Since taking over as the Pittsburgh Steelers President, Art Rooney II has done a couple things at the end of each season. First, he holds a question-and-answer style meeting with local media, and he always lays out what he thinks the team can improve on during the upcoming season.
In the past he has made suggestions like having to pressure the opposing quarterback better, protecting Ben Roethlisberger and even running the football more.
All were spot on, but I can’t think of a better area for improvement heading into 2018 than what Rooney suggested at this year’s media session.
The Red Zone.
The Steelers’ offense ranked in the bottom half of the NFL in red-zone efficiency, finishing No. 22 in touchdowns scored inside the 20.
For an offense which has Ben Roethlisberger, Antonio Brown, Le’Veon Bell, Martavis Bryant, JuJu Smith-Schuster and a stellar offensive line, those numbers are flat-out pathetic.
Want to know the difference between success and failure? Look at the red-zone. The top three teams in red-zone touchdown conversions in 2017? The Philadelphia Eagles, New England Patriots and Jacksonville Jaguars.
Yeah, those three teams were either in the Super Bowl, or playing on Conference Championship Sunday.
The Steelers had no problem moving the football, but in what had become a mark of the Todd Haley era, the offense stalled when it mattered most. Chris Boswell, although tremendous, was used too often to boot field goals rather than extra points.
Rooney sees this, but also wants to keep things in perspective.
“I think over the course of the season, we felt like we could be better on third-down conversions and red-zone conversions,” Rooney said during an interview with reporters. “But, overall, I think it’s one of those years where we’ve got to look at everything and try to figure out where we can get better.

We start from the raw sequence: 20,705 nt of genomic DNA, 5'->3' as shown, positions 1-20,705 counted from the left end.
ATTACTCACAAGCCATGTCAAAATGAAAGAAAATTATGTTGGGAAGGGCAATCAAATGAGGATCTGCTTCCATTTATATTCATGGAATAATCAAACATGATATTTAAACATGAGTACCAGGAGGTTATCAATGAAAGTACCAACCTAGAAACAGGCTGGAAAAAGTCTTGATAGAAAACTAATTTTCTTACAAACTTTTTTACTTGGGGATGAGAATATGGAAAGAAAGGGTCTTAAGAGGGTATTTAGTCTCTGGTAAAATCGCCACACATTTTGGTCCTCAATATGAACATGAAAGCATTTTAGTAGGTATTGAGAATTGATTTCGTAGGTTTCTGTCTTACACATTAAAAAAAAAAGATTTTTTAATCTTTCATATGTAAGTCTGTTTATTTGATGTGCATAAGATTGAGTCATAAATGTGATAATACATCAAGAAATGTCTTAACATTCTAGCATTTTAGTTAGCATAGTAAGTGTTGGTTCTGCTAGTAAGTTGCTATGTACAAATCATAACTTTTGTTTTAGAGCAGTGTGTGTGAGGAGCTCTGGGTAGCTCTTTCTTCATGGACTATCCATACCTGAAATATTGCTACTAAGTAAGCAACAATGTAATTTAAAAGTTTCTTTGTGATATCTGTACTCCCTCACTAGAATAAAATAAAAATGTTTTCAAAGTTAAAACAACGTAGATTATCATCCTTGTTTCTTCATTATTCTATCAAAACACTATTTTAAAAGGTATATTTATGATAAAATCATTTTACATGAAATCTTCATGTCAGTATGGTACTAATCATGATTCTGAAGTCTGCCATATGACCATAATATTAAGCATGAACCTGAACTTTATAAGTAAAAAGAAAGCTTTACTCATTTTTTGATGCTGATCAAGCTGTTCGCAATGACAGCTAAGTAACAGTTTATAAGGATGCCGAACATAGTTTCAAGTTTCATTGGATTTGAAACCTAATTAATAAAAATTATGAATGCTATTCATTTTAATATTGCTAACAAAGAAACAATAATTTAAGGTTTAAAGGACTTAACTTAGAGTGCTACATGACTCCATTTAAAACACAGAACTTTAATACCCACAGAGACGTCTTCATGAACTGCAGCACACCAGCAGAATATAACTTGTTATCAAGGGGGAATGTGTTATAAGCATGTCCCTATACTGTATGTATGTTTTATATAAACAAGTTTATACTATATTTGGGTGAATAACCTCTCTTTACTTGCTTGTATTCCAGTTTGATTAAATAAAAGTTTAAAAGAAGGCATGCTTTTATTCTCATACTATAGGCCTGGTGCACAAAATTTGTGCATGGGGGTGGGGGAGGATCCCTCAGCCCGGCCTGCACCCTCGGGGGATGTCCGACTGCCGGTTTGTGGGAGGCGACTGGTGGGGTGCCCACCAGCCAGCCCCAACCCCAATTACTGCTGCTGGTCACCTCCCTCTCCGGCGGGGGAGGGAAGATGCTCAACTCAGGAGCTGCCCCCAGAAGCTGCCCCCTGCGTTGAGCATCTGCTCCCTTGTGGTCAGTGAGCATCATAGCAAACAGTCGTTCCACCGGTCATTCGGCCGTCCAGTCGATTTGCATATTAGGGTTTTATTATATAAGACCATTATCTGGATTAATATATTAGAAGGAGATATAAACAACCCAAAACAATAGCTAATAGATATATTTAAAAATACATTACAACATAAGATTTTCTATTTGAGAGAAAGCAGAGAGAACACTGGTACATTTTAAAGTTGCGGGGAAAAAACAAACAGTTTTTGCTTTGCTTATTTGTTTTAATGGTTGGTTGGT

“I don’t think there’s anything that kind of really sticks out in the way maybe that decision was made.”
The “change” Rooney spoke of was not retaining Todd Haley, but promoting Randy Fichtner to the team’s offensive coordinator job.
“I think that there are times when it makes sense to make a change, and so that decision was made” Rooney said. “I thought Todd brought a lot to us, and we had some success while he was here. Hopefully, we can build on some of that going forward. Our new coordinator is very familiar to everybody, so it’s not like we’re making major changes, and I think under the circumstances, that’s appropriate.”
These statistics, courtesy of Joe Rutter of the Pittsburgh Tribune-Review, are telling:
The Steelers’ scoring percentage inside the 20 dropped from 59.18 in 2016 to 50.79 last season. This despite the Steelers having 3.9 red-zone scoring attempts per game, which ranked third in the NFL behind New England and the Los Angeles Rams.
The Steelers also regressed in goal-to-go situations, dropping from No. 2 (85 percent) in 2016 to No. 11 (75.8 percent) in 2017.
In Haley’s six seasons, the Steelers never finished higher than No. 10 in red-zone percentage. He also clashed with quarterback Ben Roethlisberger and recently had his third-down play-calling questioned by running back Le’Veon Bell.
The Steelers will turn to Randy Fichtner (and by proxy, Roethlisberger) to get the Steelers’ offense straightened out, especially in the red-zone. If they can improve in this area, it might be a key factor in whether we see the team playing for Super Bowl No. 7, or watch someone else hoist the Lombardi trophy yet again.